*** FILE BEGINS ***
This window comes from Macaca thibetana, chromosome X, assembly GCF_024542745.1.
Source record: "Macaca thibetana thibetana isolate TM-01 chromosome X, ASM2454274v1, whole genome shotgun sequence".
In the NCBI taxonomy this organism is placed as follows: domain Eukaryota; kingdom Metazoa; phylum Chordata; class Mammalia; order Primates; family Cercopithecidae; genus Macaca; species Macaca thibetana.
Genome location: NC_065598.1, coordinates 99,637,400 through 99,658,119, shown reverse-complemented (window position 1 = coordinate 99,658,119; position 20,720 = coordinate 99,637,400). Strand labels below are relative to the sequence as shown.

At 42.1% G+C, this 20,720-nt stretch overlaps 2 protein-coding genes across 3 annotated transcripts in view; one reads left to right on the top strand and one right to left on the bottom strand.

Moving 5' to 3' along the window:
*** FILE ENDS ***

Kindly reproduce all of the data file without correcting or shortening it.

This window comes from Macaca thibetana, chromosome X, assembly GCF_024542745.1.
Source record: "Macaca thibetana thibetana isolate TM-01 chromosome X, ASM2454274v1, whole genome shotgun sequence".
In the NCBI taxonomy this organism is placed as follows: domain Eukaryota; kingdom Metazoa; phylum Chordata; class Mammalia; order Primates; family Cercopithecidae; genus Macaca; species Macaca thibetana.
Genome location: NC_065598.1, coordinates 99,637,400 through 99,658,119, shown reverse-complemented (window position 1 = coordinate 99,658,119; position 20,720 = coordinate 99,637,400). Strand labels below are relative to the sequence as shown.

At 42.1% G+C, this 20,720-nt stretch overlaps 2 protein-coding genes across 3 annotated transcripts in view; one reads left to right on the top strand and one right to left on the bottom strand.

Moving 5' to 3' along the window: